Every time I come to visit I find two or three new pieces of this rapidly growing collection.
 
 

Today I’ve found out that of all the animals or creatures frogs are most frequent here.
 
 

With mushrooms being a close second.
 
 

And snails – there’s a lot of those, too.
 
 

Look, another one.

Oh, I really love the attitude of the carried frendo.

Who knows where they’re going.
 
 

And this mole – he seems to be pretty pleased by having the opportunity to live in this garden as well.
 
 

Another pair of mushrooms.

They have already grown perfectly into this environment.
 
 

Mama frog and a baby frog.

Cute!
 
 

Don’t get scared.

It’s just a tree.

An old and smart tree.

It gives lectures every other day.

I sit and listen.
 
 

Dad likes to know everything about the weather by just looking out of the window.

Thanks to this helpful and colorful buddy, the direction of wind is clear.
 
 

I am completely in love with this little one.

He’s just lovable.
 
 

It’s clear – Mom adores frogs.

Don’t they look like real ones?

In fact, I gave my Mom this present and she loved it.

At least she said so…
 

Well, dear friends, I hope you enjoyed this crazy, head-spinning tour.

And of course, there’s more colorful and lovely stuff coming soon.

With love,

Petra
 

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This is a story about a blogger.

About one blogger whose sedentary lifestyle caused her to move so little that her body started a root the other day!

Okay, not really, but maybe one day…

And no – I have no clue who that blogger is!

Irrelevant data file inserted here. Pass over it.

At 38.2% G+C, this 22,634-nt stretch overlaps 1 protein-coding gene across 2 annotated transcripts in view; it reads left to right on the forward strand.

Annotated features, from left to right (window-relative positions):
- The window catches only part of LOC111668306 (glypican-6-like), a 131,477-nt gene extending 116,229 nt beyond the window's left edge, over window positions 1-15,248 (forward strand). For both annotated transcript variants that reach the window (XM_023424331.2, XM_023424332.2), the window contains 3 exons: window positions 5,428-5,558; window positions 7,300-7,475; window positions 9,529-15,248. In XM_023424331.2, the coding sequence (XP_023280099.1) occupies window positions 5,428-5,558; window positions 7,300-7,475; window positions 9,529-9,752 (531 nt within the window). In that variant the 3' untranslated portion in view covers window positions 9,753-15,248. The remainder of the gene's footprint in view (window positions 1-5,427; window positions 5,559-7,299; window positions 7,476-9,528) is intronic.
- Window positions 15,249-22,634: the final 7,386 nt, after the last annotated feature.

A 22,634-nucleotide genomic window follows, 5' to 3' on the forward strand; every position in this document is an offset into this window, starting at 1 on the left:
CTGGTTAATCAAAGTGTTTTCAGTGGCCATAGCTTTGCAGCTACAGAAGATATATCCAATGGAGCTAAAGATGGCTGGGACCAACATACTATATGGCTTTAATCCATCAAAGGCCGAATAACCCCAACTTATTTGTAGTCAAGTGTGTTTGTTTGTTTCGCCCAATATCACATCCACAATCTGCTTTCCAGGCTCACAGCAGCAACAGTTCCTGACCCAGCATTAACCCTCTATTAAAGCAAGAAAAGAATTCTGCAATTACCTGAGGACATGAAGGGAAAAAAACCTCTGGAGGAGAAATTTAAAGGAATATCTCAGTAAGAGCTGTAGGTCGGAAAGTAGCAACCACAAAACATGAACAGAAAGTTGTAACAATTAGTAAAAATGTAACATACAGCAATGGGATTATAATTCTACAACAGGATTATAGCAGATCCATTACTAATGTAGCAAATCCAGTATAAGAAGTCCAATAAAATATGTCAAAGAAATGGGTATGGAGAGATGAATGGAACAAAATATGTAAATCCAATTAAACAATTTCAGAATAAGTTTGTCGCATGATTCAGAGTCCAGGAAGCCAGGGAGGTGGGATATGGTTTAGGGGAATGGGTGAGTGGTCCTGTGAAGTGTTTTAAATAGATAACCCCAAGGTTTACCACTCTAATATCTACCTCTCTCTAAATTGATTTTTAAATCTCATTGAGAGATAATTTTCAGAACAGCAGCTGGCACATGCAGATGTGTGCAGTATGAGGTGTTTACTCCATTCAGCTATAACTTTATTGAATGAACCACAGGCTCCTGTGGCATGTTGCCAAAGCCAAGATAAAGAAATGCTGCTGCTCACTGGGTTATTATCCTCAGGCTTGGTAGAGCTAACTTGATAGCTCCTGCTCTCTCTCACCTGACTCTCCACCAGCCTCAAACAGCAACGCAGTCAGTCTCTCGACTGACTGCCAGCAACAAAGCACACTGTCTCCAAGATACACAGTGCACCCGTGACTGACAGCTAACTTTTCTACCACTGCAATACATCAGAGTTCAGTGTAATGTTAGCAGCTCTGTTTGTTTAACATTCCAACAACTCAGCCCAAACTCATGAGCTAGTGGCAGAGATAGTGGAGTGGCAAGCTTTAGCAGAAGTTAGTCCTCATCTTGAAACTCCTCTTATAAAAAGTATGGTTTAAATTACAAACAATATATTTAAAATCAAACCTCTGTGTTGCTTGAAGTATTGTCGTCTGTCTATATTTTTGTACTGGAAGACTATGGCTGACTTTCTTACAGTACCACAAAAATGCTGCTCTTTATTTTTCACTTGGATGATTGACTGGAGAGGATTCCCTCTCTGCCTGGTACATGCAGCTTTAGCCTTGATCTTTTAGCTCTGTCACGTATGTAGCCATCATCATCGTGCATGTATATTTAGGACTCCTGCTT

Anyway…

The fact is that just recently – when I was writing about my new mint plant and taking pictures of it – I ended up with this sprig.

I felt sorry to just throw it away – it looked so strong and full of life.

That’s when I remembered my Mom who’s a real plant queen. She grows zillions of plants and it was very usual to see a glass filled with water in our house when I was growing up and in that glass there was a sprig of a plant starting new root.

So I thought to myself: ‘Hey, why not give that a try?’
 
 

About one week after I’d put the sprig in water I found this!

I guess I don’t even have to explain how astonished, happy and elated I felt after I’d noticed it.

That was the first plant in my life I helped to root.

I know it might sound silly but for some reason it felt terrific.

Maybe it was the prehistoric woman in me jumping for joy.

Yeah.

Probably.
 
 

So it was time to give my new mint plant a proper home.

Mint requires good drainage – this pot seemed to be just perfect.
 
 

I filled the pot with some soil that I’d bought in a store and placed the sprig in the middle.
 
 

Like this.
 
 

Don’t freak out!

Don’t.

I beg you – please, don’t you go crazy.

I’m just trying to help here.
 
 

I had a look at my ‘bigger’ mint plant and noticed that someone was smart and knew that if he/she snipped off the tip of the sprig – just above the leaves – the two leaves would turn into two new branches.

That way the plant gets bushier.

Clever, isn’t it?
 
 

I promise to show you this mint some time soon so that you see everything is alright.
 
 

Hey, but I have a new sprig now!

Awesome!
 
 

That’s one happy ending to this story, isn’t it?

I guess I will give this new mint plant to my Mom as a little thanks for what she’s taught me.

Oh, and if you ever come across a sprig of mint in your drink one day just remember that there’s no need to leave it there or throw it away.

Just bring it home, place it in water and watch the miracle of life unfold.

See you soon.

Love,
Petra
 

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Mint

I wonder why I love food so much.

I guess I must have been really hungry in one of my past lives.

Or what.

This strong attraction to food comprises mostly cooking and MUNCHING (!!!) on the stuff I’ve prepared.

I love cooking because people are happy when you serve them nice food.

I love eating because… hm… I LOVE eating.

And I love growing my own food because that brings one of the best feelings there are – the feeling of being self sufficient.